About 250,000 children in Pakistan's tribal areas will not receive a polio vaccine in the first immunisation campaign since a Taliban-imposed ban, officials say.
The Taliban said recently that vaccinations in North and South Waziristan were banned until the US ended drone strikes in the region.
Pakistan is one of only three remaining countries where polio is still endemic.
A World Health Organization spokesman described it as a setback.
"The impact is going to be serious if the ban is extended for a long time. We've been conducting campaigns in that area for a long time - this is the first campaign since the ban was announced," Elias Durry, senior co-ordinator for polio eradication at the World Health Organization told the BBC's Jill McGivering.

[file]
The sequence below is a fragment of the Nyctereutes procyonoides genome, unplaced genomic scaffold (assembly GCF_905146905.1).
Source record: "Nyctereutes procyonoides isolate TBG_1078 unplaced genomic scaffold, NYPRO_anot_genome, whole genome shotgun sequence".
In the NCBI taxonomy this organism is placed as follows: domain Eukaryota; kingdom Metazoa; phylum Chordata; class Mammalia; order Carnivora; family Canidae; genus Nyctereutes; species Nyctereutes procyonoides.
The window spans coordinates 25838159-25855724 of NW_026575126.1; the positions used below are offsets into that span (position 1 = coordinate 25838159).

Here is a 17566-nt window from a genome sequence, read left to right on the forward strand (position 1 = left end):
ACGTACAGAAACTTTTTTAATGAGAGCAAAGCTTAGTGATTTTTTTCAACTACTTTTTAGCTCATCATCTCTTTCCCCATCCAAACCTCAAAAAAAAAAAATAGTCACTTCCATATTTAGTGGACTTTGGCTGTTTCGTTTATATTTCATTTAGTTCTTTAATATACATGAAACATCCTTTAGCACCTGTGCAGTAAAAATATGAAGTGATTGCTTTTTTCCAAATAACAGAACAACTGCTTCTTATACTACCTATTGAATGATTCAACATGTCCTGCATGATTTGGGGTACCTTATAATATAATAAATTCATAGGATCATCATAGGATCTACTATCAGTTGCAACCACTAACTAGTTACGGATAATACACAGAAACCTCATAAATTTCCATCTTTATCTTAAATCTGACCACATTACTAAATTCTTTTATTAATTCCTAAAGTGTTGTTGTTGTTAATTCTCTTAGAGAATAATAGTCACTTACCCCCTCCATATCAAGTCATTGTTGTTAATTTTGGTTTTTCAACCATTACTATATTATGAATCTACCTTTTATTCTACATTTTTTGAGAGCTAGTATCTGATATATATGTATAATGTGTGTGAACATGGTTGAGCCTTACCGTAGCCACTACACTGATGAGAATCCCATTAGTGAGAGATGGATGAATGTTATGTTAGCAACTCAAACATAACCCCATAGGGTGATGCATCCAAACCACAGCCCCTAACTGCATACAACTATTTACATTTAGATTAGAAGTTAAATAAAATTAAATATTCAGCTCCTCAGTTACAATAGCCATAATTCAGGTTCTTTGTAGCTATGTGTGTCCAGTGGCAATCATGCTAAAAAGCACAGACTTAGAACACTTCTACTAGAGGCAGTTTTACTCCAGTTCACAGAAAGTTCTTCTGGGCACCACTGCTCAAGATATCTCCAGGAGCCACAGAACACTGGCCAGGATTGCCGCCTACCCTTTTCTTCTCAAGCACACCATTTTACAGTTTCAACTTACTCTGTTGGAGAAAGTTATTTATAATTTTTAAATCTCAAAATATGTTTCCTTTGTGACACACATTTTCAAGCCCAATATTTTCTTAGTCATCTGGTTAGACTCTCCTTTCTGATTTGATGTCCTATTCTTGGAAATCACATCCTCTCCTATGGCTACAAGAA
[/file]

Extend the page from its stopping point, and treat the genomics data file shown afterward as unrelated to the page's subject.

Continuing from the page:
Officials did manage to get into the Waziristan tribal area to provide vaccinations in June, but say they are not optimistic they will be able to carry out vaccinations in this latest round.
"The campaign has been postponed in North and South Waziristan and Bara (district) of Khyber," Mazhar Nisar, an official at the prime minister's secretariat, told Agence France-Presse news agency.
The government says immunisation campaigns have been disrupted in recent years by a number of factors, including heavy flooding and military campaigns against the Taliban.
In previous years, militant leaders in Swat and other areas in Pakistan's restive north-west have spoken out against allowing the authorities to vaccinate children.
There has been opposition from some powerful clerics while a fake CIA vaccination campaign, which helped to locate Osama Bin Laden in the Pakistani city of Abbotabad, is thought to have had a detrimental effect as well.
Nearly 200 children were paralysed by polio in Pakistan in 2011 - the worst figures in more than a decade, according to the Lancet medical journal.
Pakistan says 34 million children under five will be targeted in the three-day campaign from Monday to Wednesday, AFP reports.